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  • Union County Utilities Authority

    $115,730,000 Resource Recovery Facility Lease Revenue Refunding Bonds (Covanta Union, Inc. Lessee –     Series 2011A) (AMT) and $21,015,000 Resource Recovery Facility Lease Revenue Bonds (Covanta Union, Inc. Lessee – Series 2011B) (Federally Taxable) (collectively, the “2011 Facility Lease Bonds”)

    $47,245,000 Solid Waste System Revenue Refunding Bonds (County Deficiency Agreement – Series 2011A) (Tax Exempt) and $21,835,000 Solid Waste System Revenue Refunding Bonds (County Deficiency Agreement – Series 2011B) (Federally Taxable) (collectively, the “2011 Solid Waste System Bonds”)

    In 1998, as a result of the Atlantic Coast decision, which invalidated solid waste flow control, UCUA and Union County were facing default on over $276 million in debt issued in 1990 to build a waste to energy facility. UCUA solved the problem by entering into an innovative public/private partnership with Covanta Union, Inc., the operator of the Facility. The resulting transaction, implemented through a Waste Disposal Agreement between UCUA and Covanta and a long term Facility Lease Agreement between them, allowed the UCUA to refinance its 1990 bonds by issuing $181,290,000 Solid Waste Facility Senior Lease Revenue Bonds and $86,002,990.20 of County Deficiency Agreement Solid Waste Bonds.  Since 1998, UCUA lease revenues, together with other revenues from its solid waste business and available funds, allowed it to service the 1998 Bonds without the need to call on a County deficiency agreement guaranty.  With the recent economic downturn and resulting reduction in waste flows, it appeared that the County guaranty would be needed in the near future.  A permanent long-term solution was needed.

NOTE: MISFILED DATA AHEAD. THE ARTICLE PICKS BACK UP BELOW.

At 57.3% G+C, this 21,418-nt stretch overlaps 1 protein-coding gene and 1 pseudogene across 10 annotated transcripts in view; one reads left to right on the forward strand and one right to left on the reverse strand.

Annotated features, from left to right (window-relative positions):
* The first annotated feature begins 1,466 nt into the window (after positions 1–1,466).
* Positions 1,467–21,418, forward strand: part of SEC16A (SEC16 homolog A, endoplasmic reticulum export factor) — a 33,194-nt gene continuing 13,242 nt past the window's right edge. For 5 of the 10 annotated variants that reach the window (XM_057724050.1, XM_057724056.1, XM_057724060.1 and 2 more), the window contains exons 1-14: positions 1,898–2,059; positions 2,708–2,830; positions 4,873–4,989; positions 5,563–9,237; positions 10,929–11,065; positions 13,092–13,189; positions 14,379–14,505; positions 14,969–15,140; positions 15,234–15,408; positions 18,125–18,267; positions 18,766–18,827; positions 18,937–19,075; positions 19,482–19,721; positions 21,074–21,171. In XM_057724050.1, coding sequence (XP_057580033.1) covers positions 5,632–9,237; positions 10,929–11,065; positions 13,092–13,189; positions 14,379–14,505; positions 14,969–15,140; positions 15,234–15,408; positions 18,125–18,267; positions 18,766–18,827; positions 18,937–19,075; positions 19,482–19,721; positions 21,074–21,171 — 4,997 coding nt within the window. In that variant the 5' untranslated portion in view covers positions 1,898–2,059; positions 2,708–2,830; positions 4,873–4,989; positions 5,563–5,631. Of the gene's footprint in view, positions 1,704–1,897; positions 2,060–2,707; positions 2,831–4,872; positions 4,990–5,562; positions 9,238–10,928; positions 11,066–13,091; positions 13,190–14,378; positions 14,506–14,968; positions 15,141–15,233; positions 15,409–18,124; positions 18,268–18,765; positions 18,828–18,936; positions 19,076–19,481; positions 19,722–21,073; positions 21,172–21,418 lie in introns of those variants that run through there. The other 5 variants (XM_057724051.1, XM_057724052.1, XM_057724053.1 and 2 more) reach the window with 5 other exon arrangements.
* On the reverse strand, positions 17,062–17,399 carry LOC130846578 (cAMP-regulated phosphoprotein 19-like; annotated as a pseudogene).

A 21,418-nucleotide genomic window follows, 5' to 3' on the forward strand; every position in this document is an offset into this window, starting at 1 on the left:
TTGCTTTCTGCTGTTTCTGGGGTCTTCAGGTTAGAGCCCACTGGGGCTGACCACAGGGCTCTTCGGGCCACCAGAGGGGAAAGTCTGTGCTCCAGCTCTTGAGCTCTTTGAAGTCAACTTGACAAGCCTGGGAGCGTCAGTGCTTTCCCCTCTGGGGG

On December 31, 2010, UCUA and Covanta entered into an amendment to the Waste Disposal Agreement, subject to regulatory approvals and a refinancing and restructuring of the 1998 Bonds.  This amendment, among other things, extended the Waste Disposal Agreement from its 2023 expiration to December 31, 2045, increased the UCUA’s guaranteed tonnage, and provided for a substantial reduction in the service charge payable to Covanta for processing waste, resulting in substantial savings to participating towns.  It also proposed extending the final maturity of the bonds to 2045.  The NJDEP refused to approve the amendment, requiring that it extend no longer than 2031.  Consequently, UCUA needed a structure to cover debt service, provide savings to the participating towns and provide sufficient incentives to Covanta, all within a 2031 final maturity date.

    NW Capital created an alternative financing scenario to substantially shorten the maturity of the restructuring bonds and re-drafted legal documents in order to meet the cash flow requirements of the UCUA and the demands participants, Covanta and of state regulators.  A particularly unique feature was the County’s agreement to extend credit support for the 2011 Lease Bonds, which mature in 2031, assimilating its credit risk with the relatively low shorter term risk of solid waste flow volume and regulatory changes.  As a result, S&P upgraded the rating on the 2011 Facility Lease Bonds from a BBB credit to AA+, resulting in substantial interest savings.